Life On The Main Line

A region of Pennsylvania that is shrouded in as much allure as it is history, the Main Line has become more than just a collection of small towns, it has become a lifestyle. The moniker “Main Line” refers to a geographic area to the west of Philadelphia that was created with the construction of Pennsylvania’s first major railway. Here, rolling hills and verdant farmlands come into view as the buildings of the city fade into the distance. Vast estates sprawl across the landscape, and stunning mansions demonstrate the beauty of turn-of-the-century construction.

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One of the most sought-after regions of Pennsylvania came to be out of competition. Competition to stay relevant in the world of the Industrial Revolution and competition to become one of the most enticing retreat areas in the state. The story of the Main Line begins in the 1600s when William Penn sold land to Welsh Quakers seeking religious freedom. Their arrival bought the development of farms,mills and small hamlets. By the early 1800s, Philadelphia had transformed into a booming metropolis and needed a way to expand its trade offerings westward. The answer: the Main Line of Public Works for the State of Pennsylvania – later dubbed the Philadelphia & Columbia Railway – an 82-mile rail line between Philadelphia and Columbia, PA. Fourteen more stops were added when the railway was sold to the Pennsylvania Railroad Company in 1857, creating the 17 stops that the Main Line has today. Railway executives were encouraged to settle the scenic regions along the tracks, and their stories of the beauty of the countryside attracted Philadelphia’s elite class, as well. Thus, the Main Line became an idyllic destination for summer homesand rural retreats. Massive homesteads hand-built of local stone were constructed,as were mansions made of brick and beautiful farmhouses looking upon the scenic vistas. These original estates have become a hallmark of the Main Line and remain today as a reminder of the “old money” that infuses the region.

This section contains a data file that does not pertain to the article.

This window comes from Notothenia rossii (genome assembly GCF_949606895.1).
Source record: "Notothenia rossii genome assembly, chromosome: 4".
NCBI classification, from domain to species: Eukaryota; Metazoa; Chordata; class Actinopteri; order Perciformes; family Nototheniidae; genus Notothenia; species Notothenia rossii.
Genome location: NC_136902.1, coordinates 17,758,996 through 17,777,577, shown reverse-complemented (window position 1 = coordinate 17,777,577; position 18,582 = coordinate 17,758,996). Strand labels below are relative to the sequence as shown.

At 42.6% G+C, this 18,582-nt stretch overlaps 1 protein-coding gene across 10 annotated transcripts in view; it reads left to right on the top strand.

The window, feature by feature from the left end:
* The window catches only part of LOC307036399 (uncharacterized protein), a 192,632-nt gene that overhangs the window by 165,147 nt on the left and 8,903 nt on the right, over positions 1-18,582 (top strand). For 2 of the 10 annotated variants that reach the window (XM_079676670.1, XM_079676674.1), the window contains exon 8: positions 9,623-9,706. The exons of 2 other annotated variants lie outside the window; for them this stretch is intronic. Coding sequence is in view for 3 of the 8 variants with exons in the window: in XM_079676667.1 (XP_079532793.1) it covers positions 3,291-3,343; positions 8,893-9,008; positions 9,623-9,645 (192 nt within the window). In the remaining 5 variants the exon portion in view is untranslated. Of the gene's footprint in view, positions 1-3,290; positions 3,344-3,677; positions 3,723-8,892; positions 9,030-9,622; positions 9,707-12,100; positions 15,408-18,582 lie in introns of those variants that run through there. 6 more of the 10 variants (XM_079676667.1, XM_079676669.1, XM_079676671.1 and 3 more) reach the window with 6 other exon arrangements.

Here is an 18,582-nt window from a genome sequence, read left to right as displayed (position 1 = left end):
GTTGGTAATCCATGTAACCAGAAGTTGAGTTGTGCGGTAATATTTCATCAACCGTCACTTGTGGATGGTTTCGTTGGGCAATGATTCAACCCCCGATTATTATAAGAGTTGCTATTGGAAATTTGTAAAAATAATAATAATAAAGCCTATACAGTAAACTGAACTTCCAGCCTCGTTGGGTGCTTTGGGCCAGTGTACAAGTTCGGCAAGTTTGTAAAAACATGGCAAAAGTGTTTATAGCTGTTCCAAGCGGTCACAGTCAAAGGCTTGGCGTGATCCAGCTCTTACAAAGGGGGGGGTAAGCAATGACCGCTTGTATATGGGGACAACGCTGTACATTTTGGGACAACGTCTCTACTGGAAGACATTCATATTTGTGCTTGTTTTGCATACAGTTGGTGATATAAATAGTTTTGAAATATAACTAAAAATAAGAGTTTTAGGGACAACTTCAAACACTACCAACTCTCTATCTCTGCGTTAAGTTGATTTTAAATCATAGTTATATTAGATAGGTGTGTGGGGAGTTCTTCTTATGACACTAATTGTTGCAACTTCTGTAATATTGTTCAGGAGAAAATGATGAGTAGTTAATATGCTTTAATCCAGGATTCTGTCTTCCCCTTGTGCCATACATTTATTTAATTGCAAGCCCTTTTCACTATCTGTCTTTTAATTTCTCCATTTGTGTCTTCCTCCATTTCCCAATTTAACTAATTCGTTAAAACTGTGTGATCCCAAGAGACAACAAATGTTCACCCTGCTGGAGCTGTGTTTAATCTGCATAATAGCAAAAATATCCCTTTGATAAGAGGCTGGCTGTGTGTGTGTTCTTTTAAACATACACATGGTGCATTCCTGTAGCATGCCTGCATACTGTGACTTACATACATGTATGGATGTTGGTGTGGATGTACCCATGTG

Towns of the Main Line


The Main Line is split into two sections: the east and the west. Making up the first seven stops on the railway are Overbrook, Merion, Narberth, Wynnewood, Ardmore, Haverford and Bryn Mawr, which is easily remembered by the mnemonicdevice Old Maids Never Wed And Have Babies. These towns make up the eastern line. The following 10 stops, Rosemont, Villanova, Radnor, St. Davids, Wayne, Strafford, Devon, Berwyn, Daylesford and Paoli, are all the western. Locals remember the western stops by Really Vicious Retrievers Snap Willingly, Snarl Dangerously Beagles Don’t Period. These towns are of varying size, with Wayne and Ardmore being the largest. Even the smallest of the towns often cross multiplecounty lines and are parts of numerous townships, making this region one of the most unique in all of Pennsylvania.


Living on the Main Line